dr. HM (Hannah) SchneiderUniversitair docent
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Unpredictable growth environments, the rising cost of nitrogen and phosphorus fertilizer, decreasing freshwater availability, and ongoing soil degradation demand the development of crop varieties that are resilient to abiotic stress. A wide array of abiotic constraints limit plant productivity, and phenotypic plasticity is an important phenomenon to enable plants to adapt to spatiotemporal changes in their environment. Root traits have important roles in soil resource capture, especially in environments with suboptimal water and nutrient availability. Root anatomical and architectural traits determine the temporal and spatial distribution of root foraging in specific soil domains and hence the capture of mobile and immobile resources. Broadly, my research is motivated by the desire to understand how environmental factors shape phenotypic expression of root traits. Research questions integrate multiple scales from genes to plant communities in both low and high input agroecosystems. I aim to develop phenotyping systems and understand root traits to create knowledge about plant function and link that information to crop performance.
Phenotypic plasticity has many potential ecological and physiological benefits, however, to date, our understanding of its genetic regulation, costs and adaptive value, and abiotic and biotic signals that influence the expression of plasticity are poorly understood. My research focuses on the development of plastic responses, their functional implications for soil resource capture, and environmental cues that regulate expression of root plasticity.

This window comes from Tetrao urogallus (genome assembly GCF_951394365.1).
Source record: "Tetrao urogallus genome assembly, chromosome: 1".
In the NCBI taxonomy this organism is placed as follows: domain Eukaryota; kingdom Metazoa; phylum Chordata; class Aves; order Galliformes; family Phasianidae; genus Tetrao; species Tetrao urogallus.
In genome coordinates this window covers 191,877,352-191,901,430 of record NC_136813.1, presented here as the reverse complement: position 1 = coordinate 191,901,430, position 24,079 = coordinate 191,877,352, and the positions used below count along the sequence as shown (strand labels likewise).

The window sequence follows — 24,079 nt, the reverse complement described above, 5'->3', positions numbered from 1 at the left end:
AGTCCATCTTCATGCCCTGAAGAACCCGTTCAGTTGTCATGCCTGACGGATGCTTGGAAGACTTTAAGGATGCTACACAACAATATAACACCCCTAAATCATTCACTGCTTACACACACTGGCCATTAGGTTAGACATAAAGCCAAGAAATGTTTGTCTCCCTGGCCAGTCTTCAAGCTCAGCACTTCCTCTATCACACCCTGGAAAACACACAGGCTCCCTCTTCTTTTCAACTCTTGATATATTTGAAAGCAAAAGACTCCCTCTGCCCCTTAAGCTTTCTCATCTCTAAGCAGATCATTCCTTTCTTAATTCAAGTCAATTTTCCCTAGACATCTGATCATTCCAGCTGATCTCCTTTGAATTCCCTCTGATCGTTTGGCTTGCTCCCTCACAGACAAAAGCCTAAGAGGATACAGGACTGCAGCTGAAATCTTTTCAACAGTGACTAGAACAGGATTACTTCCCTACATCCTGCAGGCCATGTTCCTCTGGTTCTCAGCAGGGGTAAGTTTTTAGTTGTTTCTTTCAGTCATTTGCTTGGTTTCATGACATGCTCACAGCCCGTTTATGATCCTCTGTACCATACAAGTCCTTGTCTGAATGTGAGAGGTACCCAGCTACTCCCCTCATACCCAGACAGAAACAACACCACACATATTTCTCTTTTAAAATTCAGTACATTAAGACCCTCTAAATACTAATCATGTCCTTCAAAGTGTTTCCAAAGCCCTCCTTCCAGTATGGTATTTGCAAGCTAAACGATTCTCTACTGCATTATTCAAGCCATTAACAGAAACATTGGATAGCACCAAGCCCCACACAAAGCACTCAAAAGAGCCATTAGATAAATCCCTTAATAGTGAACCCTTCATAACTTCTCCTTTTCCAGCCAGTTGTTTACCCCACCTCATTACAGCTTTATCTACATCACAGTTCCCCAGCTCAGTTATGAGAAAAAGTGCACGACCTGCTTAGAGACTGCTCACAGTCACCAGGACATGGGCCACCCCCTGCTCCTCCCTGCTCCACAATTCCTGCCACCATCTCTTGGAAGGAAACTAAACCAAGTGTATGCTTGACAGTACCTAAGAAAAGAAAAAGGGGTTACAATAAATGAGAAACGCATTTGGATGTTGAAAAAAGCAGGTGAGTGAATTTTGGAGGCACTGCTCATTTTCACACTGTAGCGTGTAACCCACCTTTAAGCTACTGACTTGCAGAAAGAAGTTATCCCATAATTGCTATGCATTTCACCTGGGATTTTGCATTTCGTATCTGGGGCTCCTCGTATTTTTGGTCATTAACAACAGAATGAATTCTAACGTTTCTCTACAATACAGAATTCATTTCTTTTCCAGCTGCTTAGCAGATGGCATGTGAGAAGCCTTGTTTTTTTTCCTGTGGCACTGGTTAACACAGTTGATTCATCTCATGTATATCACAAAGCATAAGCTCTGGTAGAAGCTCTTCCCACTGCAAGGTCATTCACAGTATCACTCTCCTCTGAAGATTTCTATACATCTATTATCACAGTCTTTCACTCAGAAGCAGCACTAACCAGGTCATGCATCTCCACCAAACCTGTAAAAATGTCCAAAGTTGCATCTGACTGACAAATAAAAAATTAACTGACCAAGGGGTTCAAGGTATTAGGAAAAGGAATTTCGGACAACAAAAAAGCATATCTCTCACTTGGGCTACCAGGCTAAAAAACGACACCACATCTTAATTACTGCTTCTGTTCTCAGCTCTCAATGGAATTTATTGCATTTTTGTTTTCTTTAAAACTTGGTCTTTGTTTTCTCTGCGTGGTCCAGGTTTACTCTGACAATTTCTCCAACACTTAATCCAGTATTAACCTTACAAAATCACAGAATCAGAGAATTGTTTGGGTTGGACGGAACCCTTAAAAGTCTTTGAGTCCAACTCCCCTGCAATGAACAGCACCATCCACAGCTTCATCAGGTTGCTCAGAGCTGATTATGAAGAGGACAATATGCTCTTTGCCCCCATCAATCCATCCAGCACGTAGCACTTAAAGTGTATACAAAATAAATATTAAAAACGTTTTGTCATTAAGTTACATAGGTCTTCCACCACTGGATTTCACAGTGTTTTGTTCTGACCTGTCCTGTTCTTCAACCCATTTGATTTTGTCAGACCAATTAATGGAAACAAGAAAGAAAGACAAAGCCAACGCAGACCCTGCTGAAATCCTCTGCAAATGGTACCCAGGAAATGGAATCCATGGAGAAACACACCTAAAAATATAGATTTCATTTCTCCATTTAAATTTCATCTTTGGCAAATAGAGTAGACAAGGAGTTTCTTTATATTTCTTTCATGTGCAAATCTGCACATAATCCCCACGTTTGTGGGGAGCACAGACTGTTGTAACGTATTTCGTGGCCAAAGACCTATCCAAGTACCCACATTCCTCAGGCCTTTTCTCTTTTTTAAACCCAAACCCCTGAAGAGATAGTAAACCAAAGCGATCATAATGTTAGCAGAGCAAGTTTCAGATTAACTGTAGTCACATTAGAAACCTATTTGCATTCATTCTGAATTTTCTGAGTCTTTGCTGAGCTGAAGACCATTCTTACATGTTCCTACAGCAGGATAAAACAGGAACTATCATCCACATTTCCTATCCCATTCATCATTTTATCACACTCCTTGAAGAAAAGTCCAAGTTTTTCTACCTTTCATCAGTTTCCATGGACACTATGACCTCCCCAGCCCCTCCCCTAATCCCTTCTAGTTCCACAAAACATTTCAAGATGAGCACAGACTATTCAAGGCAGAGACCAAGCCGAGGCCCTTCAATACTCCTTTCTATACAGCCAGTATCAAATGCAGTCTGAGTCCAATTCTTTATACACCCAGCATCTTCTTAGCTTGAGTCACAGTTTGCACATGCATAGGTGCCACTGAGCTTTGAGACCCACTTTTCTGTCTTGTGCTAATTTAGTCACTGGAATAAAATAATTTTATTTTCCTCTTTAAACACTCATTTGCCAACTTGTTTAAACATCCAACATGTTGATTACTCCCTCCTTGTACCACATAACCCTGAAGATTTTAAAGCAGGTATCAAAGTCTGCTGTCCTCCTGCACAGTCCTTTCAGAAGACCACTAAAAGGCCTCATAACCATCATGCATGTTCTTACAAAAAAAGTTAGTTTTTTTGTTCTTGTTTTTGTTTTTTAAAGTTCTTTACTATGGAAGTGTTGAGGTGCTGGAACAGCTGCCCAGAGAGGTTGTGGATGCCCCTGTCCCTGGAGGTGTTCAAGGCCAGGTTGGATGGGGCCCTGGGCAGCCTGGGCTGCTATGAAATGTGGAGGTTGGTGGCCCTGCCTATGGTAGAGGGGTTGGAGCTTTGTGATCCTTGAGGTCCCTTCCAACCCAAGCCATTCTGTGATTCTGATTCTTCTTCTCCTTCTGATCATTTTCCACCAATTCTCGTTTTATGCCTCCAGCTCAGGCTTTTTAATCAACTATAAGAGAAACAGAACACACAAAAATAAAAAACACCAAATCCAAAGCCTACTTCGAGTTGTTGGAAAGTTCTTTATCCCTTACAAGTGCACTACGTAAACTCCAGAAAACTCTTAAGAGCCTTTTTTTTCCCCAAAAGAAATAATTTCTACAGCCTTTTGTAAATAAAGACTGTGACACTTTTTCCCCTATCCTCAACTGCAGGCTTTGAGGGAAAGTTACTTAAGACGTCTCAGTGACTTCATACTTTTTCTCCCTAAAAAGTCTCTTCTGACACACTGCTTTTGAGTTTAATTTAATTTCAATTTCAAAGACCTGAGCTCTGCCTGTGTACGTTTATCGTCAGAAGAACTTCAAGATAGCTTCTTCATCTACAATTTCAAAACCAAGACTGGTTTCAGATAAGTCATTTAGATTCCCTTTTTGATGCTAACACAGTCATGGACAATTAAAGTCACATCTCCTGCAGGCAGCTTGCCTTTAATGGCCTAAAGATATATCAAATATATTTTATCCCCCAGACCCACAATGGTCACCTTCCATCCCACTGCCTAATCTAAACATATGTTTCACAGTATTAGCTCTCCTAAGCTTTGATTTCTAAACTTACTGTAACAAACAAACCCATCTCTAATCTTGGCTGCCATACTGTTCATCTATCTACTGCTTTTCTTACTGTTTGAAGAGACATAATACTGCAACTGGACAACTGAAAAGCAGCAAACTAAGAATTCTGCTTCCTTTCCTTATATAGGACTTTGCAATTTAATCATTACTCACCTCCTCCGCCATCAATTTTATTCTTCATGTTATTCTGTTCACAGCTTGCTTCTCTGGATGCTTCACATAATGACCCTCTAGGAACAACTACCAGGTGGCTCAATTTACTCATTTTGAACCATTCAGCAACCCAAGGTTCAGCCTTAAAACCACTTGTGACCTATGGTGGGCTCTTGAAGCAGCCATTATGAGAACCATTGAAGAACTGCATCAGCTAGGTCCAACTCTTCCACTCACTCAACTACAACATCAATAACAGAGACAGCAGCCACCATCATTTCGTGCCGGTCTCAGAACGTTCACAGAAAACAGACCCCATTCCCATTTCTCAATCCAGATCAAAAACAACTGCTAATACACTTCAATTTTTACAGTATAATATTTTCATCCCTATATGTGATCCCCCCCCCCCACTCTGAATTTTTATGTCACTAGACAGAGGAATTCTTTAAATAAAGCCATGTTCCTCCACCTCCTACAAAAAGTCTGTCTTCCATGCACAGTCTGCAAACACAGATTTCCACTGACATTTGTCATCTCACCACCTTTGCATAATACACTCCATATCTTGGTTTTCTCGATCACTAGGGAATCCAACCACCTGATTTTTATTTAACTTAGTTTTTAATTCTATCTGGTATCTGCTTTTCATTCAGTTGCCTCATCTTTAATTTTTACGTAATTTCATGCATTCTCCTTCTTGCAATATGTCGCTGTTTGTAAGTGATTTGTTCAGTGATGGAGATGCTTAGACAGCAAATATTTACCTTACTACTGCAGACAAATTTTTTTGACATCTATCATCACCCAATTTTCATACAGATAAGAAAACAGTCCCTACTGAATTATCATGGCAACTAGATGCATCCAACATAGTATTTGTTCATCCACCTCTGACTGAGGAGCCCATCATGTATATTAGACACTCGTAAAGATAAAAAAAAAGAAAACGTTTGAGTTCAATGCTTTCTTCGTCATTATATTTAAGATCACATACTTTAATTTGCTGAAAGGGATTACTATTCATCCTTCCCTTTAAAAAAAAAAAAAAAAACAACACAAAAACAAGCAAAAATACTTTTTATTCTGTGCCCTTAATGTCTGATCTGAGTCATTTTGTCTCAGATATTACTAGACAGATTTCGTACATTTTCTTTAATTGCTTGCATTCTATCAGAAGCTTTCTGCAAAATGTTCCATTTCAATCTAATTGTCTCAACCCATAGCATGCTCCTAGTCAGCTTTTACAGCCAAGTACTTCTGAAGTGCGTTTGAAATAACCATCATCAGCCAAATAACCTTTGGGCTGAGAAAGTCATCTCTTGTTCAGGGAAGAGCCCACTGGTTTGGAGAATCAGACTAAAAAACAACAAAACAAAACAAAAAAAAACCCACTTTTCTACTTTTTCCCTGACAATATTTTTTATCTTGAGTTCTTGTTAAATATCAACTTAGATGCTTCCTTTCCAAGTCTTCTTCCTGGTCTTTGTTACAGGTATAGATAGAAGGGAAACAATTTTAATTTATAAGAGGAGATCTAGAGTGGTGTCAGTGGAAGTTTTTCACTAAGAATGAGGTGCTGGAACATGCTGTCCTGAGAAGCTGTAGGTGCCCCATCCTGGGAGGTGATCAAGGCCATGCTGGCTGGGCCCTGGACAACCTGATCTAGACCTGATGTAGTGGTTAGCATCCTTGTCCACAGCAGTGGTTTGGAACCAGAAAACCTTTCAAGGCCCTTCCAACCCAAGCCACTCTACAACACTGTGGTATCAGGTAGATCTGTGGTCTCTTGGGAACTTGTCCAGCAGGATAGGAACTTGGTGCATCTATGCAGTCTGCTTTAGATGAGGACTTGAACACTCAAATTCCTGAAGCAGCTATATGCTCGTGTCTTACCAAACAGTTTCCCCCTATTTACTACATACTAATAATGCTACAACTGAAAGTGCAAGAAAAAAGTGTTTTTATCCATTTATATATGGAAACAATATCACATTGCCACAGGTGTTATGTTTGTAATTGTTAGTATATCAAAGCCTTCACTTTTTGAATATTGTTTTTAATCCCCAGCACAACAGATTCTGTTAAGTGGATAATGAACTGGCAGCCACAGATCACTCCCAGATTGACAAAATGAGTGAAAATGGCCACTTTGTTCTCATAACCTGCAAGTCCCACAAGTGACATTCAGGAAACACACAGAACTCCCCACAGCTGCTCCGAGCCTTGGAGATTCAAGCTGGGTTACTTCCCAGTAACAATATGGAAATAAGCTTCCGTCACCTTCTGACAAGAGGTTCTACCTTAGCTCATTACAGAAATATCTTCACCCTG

I am interested in understanding and defining the genetic architecture regulating plastic responses. The expression of a root trait is the outcome of complex synergistic developmental systems, influenced by many genes and gene products, as well as the environment. To define the mechanisms of development, will aim to understand the genetic control, hormonal regulation, and plant signals that initiate plasticity of individual root traits.
I am interested in understanding plasticity in the context of functional phenomics, or relating traits to plant performance or fitness. Plastic responses can affect the fitness of a genotype and be a response to physical, chemical, and biological processes or resource limitations. Phenotypic plasticity may be adaptive, maladaptive, or neutral in regard to fitness. Functional phenomics seeks to relate traits to plant performance, or fitness and extends more common phenotyping research to not only include traits but also measures of plant performance. I am interested in functional trade-offs between the expression of plasticity, synergistic or antagonistic interactions between root traits, and the ability of roots to acquire soil resources.
I am interested in understanding abiotic and biotic signals that influence the spatiotemporal expression of root plasticity. The availability of soil resources is spatiotemporally dynamic. In the field, plants may be exposed to successive or multiple, simultaneous stresses. To harness the power and knowledge of genomic information and agricultural application of plasticity, we need to be able to comprehensively link genetic information to “real world” phenotypes in “real world” environments.